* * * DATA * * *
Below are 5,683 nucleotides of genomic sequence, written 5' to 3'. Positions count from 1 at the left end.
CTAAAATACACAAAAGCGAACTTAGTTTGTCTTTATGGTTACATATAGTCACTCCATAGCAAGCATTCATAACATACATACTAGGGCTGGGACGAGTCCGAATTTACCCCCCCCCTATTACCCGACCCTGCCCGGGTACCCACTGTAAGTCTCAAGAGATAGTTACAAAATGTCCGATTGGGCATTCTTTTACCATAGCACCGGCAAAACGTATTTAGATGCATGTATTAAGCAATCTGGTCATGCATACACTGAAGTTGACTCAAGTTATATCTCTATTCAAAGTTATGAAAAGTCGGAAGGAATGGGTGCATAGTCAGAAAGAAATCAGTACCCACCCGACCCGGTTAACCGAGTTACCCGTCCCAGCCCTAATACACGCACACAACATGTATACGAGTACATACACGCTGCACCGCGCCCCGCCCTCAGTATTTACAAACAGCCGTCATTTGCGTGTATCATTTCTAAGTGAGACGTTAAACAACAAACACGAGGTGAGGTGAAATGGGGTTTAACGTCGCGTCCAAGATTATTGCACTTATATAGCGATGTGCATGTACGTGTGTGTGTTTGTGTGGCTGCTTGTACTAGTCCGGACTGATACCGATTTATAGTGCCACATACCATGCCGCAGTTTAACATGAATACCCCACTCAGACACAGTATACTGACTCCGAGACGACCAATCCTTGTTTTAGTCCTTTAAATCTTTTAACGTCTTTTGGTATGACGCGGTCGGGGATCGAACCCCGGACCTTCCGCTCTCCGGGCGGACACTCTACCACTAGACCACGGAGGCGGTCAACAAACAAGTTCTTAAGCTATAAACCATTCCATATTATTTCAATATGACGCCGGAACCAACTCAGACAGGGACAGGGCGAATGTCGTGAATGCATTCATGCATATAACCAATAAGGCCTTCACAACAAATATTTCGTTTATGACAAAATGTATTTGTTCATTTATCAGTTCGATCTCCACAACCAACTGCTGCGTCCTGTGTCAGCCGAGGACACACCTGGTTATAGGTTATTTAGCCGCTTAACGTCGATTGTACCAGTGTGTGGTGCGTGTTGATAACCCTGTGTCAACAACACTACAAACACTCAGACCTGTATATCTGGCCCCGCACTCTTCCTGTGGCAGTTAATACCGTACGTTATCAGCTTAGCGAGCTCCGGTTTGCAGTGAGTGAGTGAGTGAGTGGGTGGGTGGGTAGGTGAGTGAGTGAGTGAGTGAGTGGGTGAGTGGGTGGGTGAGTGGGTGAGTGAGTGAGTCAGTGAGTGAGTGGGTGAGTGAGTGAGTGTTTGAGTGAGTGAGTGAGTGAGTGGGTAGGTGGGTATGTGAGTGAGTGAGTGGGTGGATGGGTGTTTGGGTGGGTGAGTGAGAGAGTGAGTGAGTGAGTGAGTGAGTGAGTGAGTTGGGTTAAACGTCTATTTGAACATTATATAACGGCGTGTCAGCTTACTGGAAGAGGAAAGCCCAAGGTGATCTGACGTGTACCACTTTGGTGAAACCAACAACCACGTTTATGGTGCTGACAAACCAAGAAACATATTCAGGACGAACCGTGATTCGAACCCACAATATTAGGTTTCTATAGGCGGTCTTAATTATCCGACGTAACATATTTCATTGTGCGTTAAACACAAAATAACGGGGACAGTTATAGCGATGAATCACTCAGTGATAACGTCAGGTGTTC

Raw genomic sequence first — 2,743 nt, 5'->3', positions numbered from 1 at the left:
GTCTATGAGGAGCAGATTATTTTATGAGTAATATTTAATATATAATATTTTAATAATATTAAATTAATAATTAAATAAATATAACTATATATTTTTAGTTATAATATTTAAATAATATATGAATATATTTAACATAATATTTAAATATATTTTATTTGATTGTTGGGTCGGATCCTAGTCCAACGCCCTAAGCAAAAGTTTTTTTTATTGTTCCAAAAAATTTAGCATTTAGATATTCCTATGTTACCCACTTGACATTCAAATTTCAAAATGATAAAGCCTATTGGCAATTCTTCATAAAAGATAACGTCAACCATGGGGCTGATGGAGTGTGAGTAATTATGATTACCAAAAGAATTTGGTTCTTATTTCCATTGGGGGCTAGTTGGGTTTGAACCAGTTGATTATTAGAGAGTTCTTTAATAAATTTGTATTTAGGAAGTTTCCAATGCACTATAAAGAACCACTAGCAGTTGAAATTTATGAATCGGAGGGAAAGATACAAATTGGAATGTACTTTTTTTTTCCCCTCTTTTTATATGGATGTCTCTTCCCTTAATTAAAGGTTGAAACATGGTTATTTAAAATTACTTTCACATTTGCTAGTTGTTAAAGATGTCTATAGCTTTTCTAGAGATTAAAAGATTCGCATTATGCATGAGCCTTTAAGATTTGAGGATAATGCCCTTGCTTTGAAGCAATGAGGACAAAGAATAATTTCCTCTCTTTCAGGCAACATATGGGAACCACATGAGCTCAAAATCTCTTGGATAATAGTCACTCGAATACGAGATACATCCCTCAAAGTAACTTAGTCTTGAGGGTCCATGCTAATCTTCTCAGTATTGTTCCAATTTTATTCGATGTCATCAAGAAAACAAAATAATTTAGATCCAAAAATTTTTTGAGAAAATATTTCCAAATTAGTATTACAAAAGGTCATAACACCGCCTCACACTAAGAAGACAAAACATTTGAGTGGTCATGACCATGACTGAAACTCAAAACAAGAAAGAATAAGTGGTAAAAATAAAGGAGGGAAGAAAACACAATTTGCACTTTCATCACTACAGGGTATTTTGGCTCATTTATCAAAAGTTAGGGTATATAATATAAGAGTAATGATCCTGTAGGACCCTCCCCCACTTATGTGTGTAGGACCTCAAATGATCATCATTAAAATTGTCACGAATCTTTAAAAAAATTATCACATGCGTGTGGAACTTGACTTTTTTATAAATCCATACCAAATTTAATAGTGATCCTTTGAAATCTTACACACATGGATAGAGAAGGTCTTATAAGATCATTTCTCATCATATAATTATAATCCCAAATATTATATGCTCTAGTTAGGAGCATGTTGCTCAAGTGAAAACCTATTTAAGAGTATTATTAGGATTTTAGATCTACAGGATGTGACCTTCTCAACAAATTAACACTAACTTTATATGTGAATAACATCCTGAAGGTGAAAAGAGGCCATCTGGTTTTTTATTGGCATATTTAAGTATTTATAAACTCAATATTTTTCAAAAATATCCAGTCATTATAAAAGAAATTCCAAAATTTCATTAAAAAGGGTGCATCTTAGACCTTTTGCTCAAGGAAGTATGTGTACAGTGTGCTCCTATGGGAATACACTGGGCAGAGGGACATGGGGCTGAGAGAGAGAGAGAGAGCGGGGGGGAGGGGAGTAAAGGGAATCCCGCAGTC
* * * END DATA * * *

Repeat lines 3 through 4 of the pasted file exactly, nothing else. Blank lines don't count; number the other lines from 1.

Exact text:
Raw genomic sequence first — 2,743 nt, 5'->3', positions numbered from 1 at the left:
GTCTATGAGGAGCAGATTATTTTATGAGTAATATTTAATATATAATATTTTAATAATATTAAATTAATAATTAAATAAATATAACTATATATTTTTAGTTATAATATTTAAATAATATATGAATATATTTAACATAATATTTAAATATATTTTATTTGATTGTTGGGTCGGATCCTAGTCCAACGCCCTAAGCAAAAGTTTTTTTTATTGTTCCAAAAAATTTAGCATTTAGATATTCCTATGTTACCCACTTGACATTCAAATTTCAAAATGATAAAGCCTATTGGCAATTCTTCATAAAAGATAACGTCAACCATGGGGCTGATGGAGTGTGAGTAATTATGATTACCAAAAGAATTTGGTTCTTATTTCCATTGGGGGCTAGTTGGGTTTGAACCAGTTGATTATTAGAGAGTTCTTTAATAAATTTGTATTTAGGAAGTTTCCAATGCACTATAAAGAACCACTAGCAGTTGAAATTTATGAATCGGAGGGAAAGATACAAATTGGAATGTACTTTTTTTTTCCCCTCTTTTTATATGGATGTCTCTTCCCTTAATTAAAGGTTGAAACATGGTTATTTAAAATTACTTTCACATTTGCTAGTTGTTAAAGATGTCTATAGCTTTTCTAGAGATTAAAAGATTCGCATTATGCATGAGCCTTTAAGATTTGAGGATAATGCCCTTGCTTTGAAGCAATGAGGACAAAGAATAATTTCCTCTCTTTCAGGCAACATATGGGAACCACATGAGCTCAAAATCTCTTGGATAATAGTCACTCGAATACGAGATACATCCCTCAAAGTAACTTAGTCTTGAGGGTCCATGCTAATCTTCTCAGTATTGTTCCAATTTTATTCGATGTCATCAAGAAAACAAAATAATTTAGATCCAAAAATTTTTTGAGAAAATATTTCCAAATTAGTATTACAAAAGGTCATAACACCGCCTCACACTAAGAAGACAAAACATTTGAGTGGTCATGACCATGACTGAAACTCAAAACAAGAAAGAATAAGTGGTAAAAATAAAGGAGGGAAGAAAACACAATTTGCACTTTCATCACTACAGGGTATTTTGGCTCATTTATCAAAAGTTAGGGTATATAATATAAGAGTAATGATCCTGTAGGACCCTCCCCCACTTATGTGTGTAGGACCTCAAATGATCATCATTAAAATTGTCACGAATCTTTAAAAAAATTATCACATGCGTGTGGAACTTGACTTTTTTATAAATCCATACCAAATTTAATAGTGATCCTTTGAAATCTTACACACATGGATAGAGAAGGTCTTATAAGATCATTTCTCATCATATAATTATAATCCCAAATATTATATGCTCTAGTTAGGAGCATGTTGCTCAAGTGAAAACCTATTTAAGAGTATTATTAGGATTTTAGATCTACAGGATGTGACCTTCTCAACAAATTAACACTAACTTTATATGTGAATAACATCCTGAAGGTGAAAAGAGGCCATCTGGTTTTTTATTGGCATATTTAAGTATTTATAAACTCAATATTTTTCAAAAATATCCAGTCATTATAAAAGAAATTCCAAAATTTCATTAAAAAGGGTGCATCTTAGACCTTTTGCTCAAGGAAGTATGTGTACAGTGTGCTCCTATGGGAATACACTGGGCAGAGGGACATGGGGCTGAGAGAGAGAGAGAGAGCGGGGGGGAGGGGAGTAAAGGGAATCCCGCAGTC